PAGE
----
Though undeniably challenging, the situation presented a silver lining: Stanton and her colleagues in the president’s Cabinet were afforded a unique opportunity to work with representatives from every area of the University to completely reimagine the Wesleyan experience in light of the pandemic’s challenges. The time period served as a kind of crash course in Wesleyan’s operations that Stanton might otherwise not have gotten. “It would have taken me years to know as much as I do now about facilities, for instance,” she says.
The uphill path to provost does not often wind through the dance studio. In fact, it’s fair to wonder if it’s ever happened before. In a Zoom interview, sitting in front of mercifully distraction-free white walls, Stanton hears this question and laughs. She nods. “I don’t know if I’m the only person, but probably very close to it.”
Yet, it makes particular sense for Wesleyan. Stanton’s practiced poise on stage helps her under the varying pressures of chairing committees, evaluating faculty, and implementing strategic visions. Her ability to use movement and creativity to effectively communicate and inspire audiences is a perfect fit during a time of nationwide—even global—uncertainty.
“Part of my dance process is improvisation,” Stanton says, “and I feel it gives me a very high tolerance for chaos and not knowing. It gives me a kind of comfort in being in that space of not knowing, of needing to allow things to unfold, and having to negotiate the moment in a unique way.”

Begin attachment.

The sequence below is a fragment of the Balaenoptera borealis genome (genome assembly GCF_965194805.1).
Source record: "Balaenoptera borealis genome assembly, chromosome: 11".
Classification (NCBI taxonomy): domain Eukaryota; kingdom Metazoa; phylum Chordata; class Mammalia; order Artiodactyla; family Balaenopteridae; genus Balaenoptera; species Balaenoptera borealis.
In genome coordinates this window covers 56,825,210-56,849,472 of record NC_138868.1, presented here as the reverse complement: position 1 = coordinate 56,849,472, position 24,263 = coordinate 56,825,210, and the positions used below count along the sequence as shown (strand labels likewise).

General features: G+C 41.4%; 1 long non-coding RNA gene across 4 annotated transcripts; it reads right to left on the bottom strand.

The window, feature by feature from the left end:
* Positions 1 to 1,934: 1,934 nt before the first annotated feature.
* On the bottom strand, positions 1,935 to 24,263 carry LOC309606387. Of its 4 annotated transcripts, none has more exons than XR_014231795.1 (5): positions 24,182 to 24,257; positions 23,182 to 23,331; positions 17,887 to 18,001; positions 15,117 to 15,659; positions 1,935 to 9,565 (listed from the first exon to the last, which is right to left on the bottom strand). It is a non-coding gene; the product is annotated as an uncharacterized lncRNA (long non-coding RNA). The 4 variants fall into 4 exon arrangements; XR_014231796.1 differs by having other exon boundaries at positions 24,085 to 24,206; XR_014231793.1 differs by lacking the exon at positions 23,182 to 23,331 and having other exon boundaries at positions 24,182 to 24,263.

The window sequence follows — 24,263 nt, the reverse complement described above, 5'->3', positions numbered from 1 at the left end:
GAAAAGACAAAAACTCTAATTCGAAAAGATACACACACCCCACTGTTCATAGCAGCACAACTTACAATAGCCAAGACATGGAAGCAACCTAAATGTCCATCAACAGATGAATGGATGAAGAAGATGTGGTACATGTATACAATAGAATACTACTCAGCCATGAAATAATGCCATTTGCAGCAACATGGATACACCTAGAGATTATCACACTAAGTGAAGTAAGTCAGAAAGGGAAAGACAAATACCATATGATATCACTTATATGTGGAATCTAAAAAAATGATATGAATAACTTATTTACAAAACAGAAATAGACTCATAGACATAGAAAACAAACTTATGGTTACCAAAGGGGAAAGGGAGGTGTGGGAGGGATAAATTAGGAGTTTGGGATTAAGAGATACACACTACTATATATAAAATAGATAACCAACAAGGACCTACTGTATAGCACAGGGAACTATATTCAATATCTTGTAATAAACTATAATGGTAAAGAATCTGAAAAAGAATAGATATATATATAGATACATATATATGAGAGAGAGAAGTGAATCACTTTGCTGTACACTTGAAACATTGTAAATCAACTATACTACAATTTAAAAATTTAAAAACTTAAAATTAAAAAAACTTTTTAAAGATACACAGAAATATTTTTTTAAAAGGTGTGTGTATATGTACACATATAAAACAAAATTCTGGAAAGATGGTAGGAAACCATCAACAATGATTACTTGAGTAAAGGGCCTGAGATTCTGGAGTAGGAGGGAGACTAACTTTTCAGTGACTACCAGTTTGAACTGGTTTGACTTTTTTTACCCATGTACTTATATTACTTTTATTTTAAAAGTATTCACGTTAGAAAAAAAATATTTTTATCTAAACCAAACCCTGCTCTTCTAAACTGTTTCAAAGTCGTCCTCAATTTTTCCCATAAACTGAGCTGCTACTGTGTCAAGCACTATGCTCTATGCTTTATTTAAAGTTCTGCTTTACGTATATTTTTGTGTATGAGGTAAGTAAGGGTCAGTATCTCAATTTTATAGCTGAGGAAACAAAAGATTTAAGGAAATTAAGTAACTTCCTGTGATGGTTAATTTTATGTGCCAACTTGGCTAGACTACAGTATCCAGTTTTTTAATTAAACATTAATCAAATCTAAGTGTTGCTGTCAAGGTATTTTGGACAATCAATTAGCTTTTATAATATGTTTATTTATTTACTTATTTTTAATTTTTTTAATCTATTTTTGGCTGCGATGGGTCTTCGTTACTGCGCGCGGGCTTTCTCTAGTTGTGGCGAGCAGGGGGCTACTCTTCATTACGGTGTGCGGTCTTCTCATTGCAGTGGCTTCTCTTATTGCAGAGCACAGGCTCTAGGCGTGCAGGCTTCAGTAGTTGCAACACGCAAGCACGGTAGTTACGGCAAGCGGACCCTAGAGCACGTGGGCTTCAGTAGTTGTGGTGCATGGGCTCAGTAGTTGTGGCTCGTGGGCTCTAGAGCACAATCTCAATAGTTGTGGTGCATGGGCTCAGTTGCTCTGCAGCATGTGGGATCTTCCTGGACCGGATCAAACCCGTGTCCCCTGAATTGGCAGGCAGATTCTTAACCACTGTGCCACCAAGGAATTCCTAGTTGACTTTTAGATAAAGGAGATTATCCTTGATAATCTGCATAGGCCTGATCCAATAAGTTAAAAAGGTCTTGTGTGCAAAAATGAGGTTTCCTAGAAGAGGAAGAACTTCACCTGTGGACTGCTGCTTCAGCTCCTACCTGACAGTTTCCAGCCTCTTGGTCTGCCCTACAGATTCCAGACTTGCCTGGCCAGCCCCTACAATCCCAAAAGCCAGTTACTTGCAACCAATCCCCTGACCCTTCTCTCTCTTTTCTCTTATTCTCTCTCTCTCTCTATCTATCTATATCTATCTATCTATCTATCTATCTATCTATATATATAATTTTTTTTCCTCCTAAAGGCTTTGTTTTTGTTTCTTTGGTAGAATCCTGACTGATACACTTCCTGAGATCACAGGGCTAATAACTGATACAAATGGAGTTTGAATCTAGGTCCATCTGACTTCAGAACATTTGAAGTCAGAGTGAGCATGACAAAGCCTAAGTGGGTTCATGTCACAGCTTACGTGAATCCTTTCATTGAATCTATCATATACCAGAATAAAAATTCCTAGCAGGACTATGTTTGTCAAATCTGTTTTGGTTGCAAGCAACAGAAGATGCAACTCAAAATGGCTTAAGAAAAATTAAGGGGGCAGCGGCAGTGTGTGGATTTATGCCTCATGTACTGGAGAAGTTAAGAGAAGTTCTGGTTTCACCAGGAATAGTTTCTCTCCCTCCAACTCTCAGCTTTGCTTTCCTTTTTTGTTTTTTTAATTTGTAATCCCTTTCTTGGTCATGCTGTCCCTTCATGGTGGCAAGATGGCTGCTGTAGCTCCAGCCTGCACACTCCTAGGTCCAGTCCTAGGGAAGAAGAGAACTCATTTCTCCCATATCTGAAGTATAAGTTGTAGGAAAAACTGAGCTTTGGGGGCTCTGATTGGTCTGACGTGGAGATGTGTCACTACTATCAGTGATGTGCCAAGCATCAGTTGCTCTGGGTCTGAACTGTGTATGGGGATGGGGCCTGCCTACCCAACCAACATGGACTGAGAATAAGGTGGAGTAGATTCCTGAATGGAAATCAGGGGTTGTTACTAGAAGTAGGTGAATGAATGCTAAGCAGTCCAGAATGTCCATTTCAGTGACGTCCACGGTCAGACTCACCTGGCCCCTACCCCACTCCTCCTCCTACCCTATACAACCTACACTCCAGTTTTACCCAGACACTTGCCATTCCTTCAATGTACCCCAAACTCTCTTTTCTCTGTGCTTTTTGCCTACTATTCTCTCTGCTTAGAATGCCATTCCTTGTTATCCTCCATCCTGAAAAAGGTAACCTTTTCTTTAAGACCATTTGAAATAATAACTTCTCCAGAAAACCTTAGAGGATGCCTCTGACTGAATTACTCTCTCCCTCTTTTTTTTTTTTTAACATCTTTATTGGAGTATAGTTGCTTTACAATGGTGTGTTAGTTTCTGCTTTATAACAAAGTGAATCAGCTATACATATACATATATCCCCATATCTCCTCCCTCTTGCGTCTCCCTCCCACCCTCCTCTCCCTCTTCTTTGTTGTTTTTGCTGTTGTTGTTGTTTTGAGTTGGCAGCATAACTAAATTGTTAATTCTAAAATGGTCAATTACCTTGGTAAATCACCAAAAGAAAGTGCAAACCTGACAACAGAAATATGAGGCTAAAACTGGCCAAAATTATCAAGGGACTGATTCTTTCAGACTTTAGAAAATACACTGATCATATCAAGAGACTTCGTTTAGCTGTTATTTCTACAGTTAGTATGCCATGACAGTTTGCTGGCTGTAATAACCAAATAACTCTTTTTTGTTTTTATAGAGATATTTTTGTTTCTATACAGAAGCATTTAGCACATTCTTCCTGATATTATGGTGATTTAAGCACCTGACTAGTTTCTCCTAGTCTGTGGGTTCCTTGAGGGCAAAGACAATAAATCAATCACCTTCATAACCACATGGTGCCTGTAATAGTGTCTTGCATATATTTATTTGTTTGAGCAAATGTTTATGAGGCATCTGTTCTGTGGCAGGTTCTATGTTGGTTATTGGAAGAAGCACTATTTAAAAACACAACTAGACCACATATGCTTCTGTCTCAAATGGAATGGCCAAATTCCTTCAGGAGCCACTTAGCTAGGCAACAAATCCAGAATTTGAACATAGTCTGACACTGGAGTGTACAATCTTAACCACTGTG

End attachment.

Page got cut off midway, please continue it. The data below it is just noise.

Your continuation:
Then there’s choreography, one of Stanton’s favorite subjects to teach. That’s all about “organizing people in space and time, and doing so toward some kind of goal or end,” a direct parallel to leading a university that aims to welcome and celebrate varied perspectives. In either role, “you’re working with different disciplines, speaking to different kinds of communities, and thinking about your audience and their experiences.”
There are other advantageous traits that Stanton brings to the role. Professor of Music Jay Hoggard points out that, as a choreographer and dancer, Stanton is “meticulous in her attention to detail.” The pair have worked together for years on various iterations of a dance/musical project called “Storied Places,” which explores their families’ migrations from the South to the North. Having long admired Stanton’s ability to remember complex choreography, Hoggard says he was still impressed over the summer when she tactfully led large faculty meetings over Zoom. “Someone would ask a very subjective question, and she could answer it with precise facts.”
Many artists might seem like fish out of water in administrative contexts, Hoggard says. But “there is no sense of that at all for her; she seems totally comfortable.”